New regulations, tax changes, and other reforms
After a difficult 2020, we’re getting into the swing of the new year and hoping for better things to come. To help you prepare for the year ahead, here are ten upcoming changes to rules and regulations affecting landlords, and what they mean for you.
While almost all evictions were suspended over the Christmas period due to the pandemic, this suspension is lifted as of 11 January. This means that you’re now able to serve eviction notices, although most evictions are still subject to a six-month notice period. The exceptions are if you are evicting on the grounds of serious antisocial behaviour, or if the tenant has failed to pay rent or made late payment for at least six months. In these cases, the required notice period is four weeks.
2. Fire safety requirements
From February, new legislation in Scotland requires landlords to install a heat alarm in every kitchen and a smoke alarm in every living room, hallway, landing, or other circulation space. These alarms must be ceiling mounted and interlinked. Carbon monoxide alarms must be fitted where there are appliances such as wood burners or boilers.
3. Stamp duty
The current stamp duty holiday will end on 31 March 2021. Landlords hoping to invest in new properties this year should move quickly to take advantage of the reduced rates.
4. Electrical safety requirements
By 1 April 2021, you are required to have an Electrical Installation Condition Report (EICR) for every property you own and let. This is already a requirement for new tenancies but will now be required for existing tenancies also.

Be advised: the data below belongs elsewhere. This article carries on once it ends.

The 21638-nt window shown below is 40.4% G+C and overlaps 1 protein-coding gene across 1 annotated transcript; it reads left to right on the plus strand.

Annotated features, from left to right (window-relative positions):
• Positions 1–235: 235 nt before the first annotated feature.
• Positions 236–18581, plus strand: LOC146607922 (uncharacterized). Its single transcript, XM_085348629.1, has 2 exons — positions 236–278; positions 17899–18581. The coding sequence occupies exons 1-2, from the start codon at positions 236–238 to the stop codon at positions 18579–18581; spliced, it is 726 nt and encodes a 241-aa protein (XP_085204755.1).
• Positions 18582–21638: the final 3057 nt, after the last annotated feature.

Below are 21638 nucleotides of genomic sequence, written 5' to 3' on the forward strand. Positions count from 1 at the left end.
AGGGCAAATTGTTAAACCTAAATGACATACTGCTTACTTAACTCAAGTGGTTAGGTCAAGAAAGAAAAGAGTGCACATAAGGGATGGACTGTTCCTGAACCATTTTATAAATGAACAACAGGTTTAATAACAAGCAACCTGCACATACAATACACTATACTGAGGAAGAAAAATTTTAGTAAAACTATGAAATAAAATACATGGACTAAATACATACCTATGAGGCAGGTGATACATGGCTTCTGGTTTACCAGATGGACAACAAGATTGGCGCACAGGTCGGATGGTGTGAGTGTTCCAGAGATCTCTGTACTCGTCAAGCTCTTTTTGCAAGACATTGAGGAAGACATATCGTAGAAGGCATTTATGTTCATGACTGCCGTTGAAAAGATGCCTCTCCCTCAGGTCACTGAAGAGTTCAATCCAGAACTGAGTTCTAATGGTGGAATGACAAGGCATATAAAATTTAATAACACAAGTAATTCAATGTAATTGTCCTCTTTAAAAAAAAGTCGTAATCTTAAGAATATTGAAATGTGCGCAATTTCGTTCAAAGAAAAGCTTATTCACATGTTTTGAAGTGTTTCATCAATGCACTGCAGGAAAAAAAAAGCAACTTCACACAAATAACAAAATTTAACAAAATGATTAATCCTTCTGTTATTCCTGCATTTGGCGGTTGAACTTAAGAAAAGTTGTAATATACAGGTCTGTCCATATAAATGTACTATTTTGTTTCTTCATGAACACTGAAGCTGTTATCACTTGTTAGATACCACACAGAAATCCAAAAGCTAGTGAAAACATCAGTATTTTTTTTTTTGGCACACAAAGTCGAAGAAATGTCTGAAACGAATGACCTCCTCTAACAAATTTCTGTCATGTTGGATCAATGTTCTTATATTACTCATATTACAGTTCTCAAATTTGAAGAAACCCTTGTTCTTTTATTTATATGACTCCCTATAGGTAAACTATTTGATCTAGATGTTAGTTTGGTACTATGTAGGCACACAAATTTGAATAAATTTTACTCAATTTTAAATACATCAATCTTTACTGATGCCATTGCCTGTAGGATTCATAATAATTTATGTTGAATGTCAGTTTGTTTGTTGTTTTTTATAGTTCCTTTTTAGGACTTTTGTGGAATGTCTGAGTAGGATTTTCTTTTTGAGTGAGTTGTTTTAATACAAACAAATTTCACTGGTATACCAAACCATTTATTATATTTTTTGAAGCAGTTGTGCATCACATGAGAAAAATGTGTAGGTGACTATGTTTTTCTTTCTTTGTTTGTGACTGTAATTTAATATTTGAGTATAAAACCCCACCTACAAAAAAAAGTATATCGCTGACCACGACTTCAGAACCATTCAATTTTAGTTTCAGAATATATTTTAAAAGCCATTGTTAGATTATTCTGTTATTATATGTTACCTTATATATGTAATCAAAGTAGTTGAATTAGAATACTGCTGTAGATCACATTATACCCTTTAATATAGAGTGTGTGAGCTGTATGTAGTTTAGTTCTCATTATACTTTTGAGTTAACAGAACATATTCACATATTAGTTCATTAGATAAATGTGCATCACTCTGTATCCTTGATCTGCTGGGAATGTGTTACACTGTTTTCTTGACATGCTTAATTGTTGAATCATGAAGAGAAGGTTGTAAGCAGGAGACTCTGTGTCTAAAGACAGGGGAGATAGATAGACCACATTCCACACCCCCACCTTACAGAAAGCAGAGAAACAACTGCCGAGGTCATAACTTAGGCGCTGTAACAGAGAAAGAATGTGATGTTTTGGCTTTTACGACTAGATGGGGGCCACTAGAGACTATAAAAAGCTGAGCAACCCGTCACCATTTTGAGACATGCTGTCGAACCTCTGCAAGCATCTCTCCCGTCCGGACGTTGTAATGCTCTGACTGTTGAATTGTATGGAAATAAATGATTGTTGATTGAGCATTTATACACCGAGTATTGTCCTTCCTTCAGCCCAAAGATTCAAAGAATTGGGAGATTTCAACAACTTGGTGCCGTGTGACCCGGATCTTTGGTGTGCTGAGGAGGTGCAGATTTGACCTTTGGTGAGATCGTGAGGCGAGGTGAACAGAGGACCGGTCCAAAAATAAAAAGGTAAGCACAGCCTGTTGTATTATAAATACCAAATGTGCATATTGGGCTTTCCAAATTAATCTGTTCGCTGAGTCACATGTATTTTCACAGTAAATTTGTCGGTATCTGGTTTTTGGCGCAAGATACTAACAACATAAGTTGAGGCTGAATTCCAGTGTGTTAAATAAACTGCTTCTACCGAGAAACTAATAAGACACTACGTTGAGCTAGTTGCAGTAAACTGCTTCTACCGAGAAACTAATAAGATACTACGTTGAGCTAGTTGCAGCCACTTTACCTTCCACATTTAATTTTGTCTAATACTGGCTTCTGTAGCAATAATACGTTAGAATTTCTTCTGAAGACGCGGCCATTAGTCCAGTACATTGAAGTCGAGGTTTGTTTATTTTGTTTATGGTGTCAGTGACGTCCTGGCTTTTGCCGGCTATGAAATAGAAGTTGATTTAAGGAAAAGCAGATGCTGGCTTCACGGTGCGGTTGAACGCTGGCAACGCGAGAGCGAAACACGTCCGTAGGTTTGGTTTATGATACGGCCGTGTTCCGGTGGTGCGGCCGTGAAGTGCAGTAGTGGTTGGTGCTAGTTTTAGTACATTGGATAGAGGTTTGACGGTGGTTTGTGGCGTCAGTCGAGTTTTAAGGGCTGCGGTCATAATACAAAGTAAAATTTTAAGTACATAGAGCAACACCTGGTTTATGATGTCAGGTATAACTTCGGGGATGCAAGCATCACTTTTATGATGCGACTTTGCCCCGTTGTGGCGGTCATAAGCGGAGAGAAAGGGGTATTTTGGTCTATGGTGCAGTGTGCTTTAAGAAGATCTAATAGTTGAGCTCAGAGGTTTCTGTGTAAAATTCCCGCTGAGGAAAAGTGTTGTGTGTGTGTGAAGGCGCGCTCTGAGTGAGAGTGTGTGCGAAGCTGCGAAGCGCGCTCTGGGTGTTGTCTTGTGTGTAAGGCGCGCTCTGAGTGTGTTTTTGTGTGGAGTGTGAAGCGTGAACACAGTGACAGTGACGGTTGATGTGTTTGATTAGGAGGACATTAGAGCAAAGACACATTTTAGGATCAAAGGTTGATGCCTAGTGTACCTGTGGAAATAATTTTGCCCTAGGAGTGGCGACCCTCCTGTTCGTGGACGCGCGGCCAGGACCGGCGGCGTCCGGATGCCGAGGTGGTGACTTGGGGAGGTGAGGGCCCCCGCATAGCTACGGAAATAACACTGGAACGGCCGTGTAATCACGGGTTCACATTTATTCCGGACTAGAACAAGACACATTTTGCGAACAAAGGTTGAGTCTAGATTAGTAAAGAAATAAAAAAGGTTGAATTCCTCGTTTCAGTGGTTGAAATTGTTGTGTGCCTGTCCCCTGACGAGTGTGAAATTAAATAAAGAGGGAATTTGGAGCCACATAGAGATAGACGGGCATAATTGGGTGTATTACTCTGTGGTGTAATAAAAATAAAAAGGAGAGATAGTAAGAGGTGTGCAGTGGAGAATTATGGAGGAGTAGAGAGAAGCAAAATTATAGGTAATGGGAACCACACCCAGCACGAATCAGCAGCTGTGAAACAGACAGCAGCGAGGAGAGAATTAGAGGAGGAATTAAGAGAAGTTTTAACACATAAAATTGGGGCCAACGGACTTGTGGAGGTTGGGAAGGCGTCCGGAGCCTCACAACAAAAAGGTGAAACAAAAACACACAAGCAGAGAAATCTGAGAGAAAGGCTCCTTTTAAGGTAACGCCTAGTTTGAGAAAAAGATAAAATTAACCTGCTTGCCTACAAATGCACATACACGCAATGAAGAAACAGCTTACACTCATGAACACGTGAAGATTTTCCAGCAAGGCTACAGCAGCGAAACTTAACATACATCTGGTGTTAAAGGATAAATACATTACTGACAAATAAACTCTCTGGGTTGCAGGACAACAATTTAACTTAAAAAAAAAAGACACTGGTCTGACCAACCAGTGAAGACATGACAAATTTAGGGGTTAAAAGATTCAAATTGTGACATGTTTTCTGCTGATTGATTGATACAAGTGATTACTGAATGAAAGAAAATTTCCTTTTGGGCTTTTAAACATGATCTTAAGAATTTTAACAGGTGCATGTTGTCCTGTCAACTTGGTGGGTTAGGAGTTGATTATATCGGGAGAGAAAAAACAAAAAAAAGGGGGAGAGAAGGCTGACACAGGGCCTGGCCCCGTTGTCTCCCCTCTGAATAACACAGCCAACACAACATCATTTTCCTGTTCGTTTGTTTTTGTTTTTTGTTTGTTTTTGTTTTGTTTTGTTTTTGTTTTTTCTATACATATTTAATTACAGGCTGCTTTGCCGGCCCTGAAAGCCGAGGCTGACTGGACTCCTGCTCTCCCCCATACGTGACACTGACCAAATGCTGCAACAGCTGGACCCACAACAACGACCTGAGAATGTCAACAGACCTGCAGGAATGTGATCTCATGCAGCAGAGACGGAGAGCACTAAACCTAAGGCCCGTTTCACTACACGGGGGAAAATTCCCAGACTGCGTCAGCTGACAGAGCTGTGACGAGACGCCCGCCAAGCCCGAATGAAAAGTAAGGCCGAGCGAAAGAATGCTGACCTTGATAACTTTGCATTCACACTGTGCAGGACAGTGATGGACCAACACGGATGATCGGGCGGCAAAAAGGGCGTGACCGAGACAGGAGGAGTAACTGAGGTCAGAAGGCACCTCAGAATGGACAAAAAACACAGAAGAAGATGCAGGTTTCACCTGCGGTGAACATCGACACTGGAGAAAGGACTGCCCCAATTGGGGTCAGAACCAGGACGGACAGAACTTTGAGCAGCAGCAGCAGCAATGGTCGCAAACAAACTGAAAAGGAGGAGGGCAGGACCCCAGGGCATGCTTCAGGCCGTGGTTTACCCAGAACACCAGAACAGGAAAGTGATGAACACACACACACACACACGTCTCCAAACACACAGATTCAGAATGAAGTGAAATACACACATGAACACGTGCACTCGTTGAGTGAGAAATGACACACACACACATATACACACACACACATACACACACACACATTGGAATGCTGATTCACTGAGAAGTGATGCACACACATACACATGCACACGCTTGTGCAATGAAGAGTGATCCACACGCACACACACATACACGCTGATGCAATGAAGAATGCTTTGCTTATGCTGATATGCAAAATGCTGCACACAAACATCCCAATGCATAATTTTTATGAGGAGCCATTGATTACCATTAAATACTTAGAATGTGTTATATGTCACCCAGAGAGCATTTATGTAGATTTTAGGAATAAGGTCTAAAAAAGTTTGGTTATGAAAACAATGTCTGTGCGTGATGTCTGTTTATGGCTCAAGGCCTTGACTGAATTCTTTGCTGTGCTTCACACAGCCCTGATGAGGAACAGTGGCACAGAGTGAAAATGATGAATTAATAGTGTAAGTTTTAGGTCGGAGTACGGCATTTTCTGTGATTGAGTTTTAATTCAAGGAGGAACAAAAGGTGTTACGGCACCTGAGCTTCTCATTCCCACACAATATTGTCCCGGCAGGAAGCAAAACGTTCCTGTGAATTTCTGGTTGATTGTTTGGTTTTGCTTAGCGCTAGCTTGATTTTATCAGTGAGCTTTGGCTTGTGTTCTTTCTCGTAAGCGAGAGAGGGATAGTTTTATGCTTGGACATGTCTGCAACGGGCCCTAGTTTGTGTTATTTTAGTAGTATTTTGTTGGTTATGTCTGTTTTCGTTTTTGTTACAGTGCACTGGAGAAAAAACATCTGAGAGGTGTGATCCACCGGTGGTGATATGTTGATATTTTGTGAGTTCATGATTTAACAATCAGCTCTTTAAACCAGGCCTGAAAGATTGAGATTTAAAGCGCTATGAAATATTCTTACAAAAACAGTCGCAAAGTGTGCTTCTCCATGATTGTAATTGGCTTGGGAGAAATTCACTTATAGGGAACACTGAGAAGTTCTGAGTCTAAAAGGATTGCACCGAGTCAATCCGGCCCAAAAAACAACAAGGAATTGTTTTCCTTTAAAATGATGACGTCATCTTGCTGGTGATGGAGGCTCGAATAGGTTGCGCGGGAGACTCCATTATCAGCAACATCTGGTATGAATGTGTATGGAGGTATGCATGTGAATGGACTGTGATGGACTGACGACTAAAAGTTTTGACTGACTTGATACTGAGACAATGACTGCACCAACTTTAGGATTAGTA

To obtain the EICR you’ll need a qualified electrician to test all of the property’s electrical installations (wiring, sockets, etc.) This testing must be undertaken once every five years, with a copy of the report given to the tenant within 28 days.
5. Client money protection
Letting agents are required to join a client money protection scheme by 1 April 2021, into which they must place any money collected from landlords or tenants from that date onwards. They must display a certificate in their office to show which scheme they are a member of.
As a landlord, you are not required to make any changes. You should simply be aware of this requirement of the agents you work with so that you can ensure your money, and your tenants’ money, is protected.
6. Right to Rent
Under the Right to Rent scheme, it is the landlord’s responsibility to check a tenant’s legal right to rent a property in the UK, including their immigration status.
Now that the Brexit transition period has come to an end, the UK is operating on a new points-based immigration system. This will bring changes to the process for Right to Rent checks. It’s not yet defined what these changes will be, but they are due in the spring.
‘No pets’ clauses in tenancy agreements could become a thing of the past if the Dogs and Domestic Animals bill is approved by the government. The bill will have its second reading in February, with several subsequent stages, so any changes will take some time to be introduced.
8. Renters’ Reform Bill
The Renters’ Reform Bill is currently paused, to be resumed at an unspecified date in the future. This is likely to be at some point in 2021 but could be later. The bill includes various reforms including changes to eviction processes and deposit protection.
9. Making Tax Digital for VAT and income tax
The government’s Making Tax Digital scheme is gradually digitising the process of submitting tax returns, and it’s wise for landlords to know the key dates.
Landlords with VAT-registered businesses with a turnover of £85,000 a year or more are already required to keep digital records and use software to submit VAT returns. From April 2022 this will apply to all VAT-registered businesses, regardless of turnover.
From April 2023, landlords with a property income of £10,000 or more will be required to keep digital records and use software to submit income tax updates instead of filing a Self Assessment tax return. Corporation tax will be digitised from 2026.
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THINK CAREFULLY BEFORE SECURING OTHER DEBTS AGAINST YOUR HOME.
YOUR HOME MAY BE REPOSSESSED IF YOU DO NOT KEEP UP REPAYMENTS ON YOUR MORTGAGE.